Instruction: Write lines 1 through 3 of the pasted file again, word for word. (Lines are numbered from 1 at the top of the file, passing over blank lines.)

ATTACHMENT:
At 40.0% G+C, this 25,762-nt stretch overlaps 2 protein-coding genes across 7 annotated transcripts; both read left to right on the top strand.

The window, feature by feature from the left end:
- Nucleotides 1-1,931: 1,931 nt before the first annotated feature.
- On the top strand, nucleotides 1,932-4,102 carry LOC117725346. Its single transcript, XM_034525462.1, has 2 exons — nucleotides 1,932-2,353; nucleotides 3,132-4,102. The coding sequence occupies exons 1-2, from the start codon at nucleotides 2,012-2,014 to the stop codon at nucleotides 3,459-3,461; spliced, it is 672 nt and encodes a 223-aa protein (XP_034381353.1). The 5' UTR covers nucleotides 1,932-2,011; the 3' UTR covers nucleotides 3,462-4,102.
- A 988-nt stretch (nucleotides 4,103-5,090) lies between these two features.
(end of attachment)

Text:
At 40.0% G+C, this 25,762-nt stretch overlaps 2 protein-coding genes across 7 annotated transcripts; both read left to right on the top strand.

The window, feature by feature from the left end:
- Nucleotides 1-1,931: 1,931 nt before the first annotated feature.